The Austronesians are often treated in the existing literature as a type-society for demographic expansion, with agriculture the underlying engine of growth. This is in increasing disaccord with the archaeology of the region, and this paper will suggest that the explanation is almost its inverse, that they succeeded precisely because they strategically reverted to foraging. (Blench, 2014)

What advantage, then, did the Austronesians have over the natives they displaced? There must have been something to offset the "home team" advantage of the natives, who knew the local environment better than anyone else. 

The Austronesian advantage seems to have been threefold: (1) a more flexible and innovative approach; (2) a less present-oriented time orientation that extended further into the past and the future; and (3) a less individualistic approach to life that made collective goods and goals more possible.

Flexibility and innovation

Blench (2014) states: “Austronesians quickly reinvented themselves, incorporating regional innovations into their cultural repertoire. Apart from their own distinctive pottery, they must have quickly seized on other early trade possibilities, obsidian, stone axes, woven goods and baskets. By the time they begin to reach uninhabited islands they have constructed Austronesian culture out of fragmentary elements adopted from a wide range of sources.”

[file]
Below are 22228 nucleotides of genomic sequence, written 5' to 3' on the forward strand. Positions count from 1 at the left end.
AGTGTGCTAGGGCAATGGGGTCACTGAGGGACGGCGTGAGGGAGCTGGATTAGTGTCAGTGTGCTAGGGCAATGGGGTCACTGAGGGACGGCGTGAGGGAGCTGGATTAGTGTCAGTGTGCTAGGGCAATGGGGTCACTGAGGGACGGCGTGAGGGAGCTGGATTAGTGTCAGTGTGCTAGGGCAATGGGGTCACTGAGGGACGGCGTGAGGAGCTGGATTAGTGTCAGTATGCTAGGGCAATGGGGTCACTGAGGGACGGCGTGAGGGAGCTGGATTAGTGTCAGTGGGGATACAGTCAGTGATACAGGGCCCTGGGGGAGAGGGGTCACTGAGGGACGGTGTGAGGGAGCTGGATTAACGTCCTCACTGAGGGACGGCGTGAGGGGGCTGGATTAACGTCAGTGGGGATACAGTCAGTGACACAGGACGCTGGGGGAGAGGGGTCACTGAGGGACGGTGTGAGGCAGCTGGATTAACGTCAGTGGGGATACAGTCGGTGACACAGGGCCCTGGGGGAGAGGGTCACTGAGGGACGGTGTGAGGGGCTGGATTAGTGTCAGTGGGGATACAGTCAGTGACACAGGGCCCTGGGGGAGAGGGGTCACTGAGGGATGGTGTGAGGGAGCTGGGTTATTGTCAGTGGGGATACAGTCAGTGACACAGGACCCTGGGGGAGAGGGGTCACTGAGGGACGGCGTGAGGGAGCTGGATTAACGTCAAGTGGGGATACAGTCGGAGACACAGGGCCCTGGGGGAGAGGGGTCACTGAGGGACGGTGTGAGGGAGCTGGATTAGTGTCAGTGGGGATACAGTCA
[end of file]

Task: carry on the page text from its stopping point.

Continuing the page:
Time orientation

The Austronesians saw themselves as the embodiment of lineages that stretched backwards into the past and forwards into the future. Preservation of genealogies seems to have been a typical cultural trait of Austronesian peoples, and this ancestor worship fostered a widespread desire among them to become revered ancestors. Quoting an earlier author, Blench (2014) points to "a culturally sanctioned desire to found new settlements in order to become a revered or even deified founder ancestor in the genealogies of future generations." The rapidity of the Austronesian expansion was thus, in part, ideologically driven.


Blench (2014) refers to "the striking differences between Austronesians in contact with Melanesians, whose typical social structures were individualist, acephalous and marked by great diversity in approaches to religion and belief." Austronesian society was more hierarchical with caste-like elements, particularly priestly castes who acted as repositories of esoteric knowledge. Belief-systems were more homogeneous. Austronesian peoples have long shown evidence of strong religiosity, even those who have not converted to Hinduism, Islam, or Catholicism.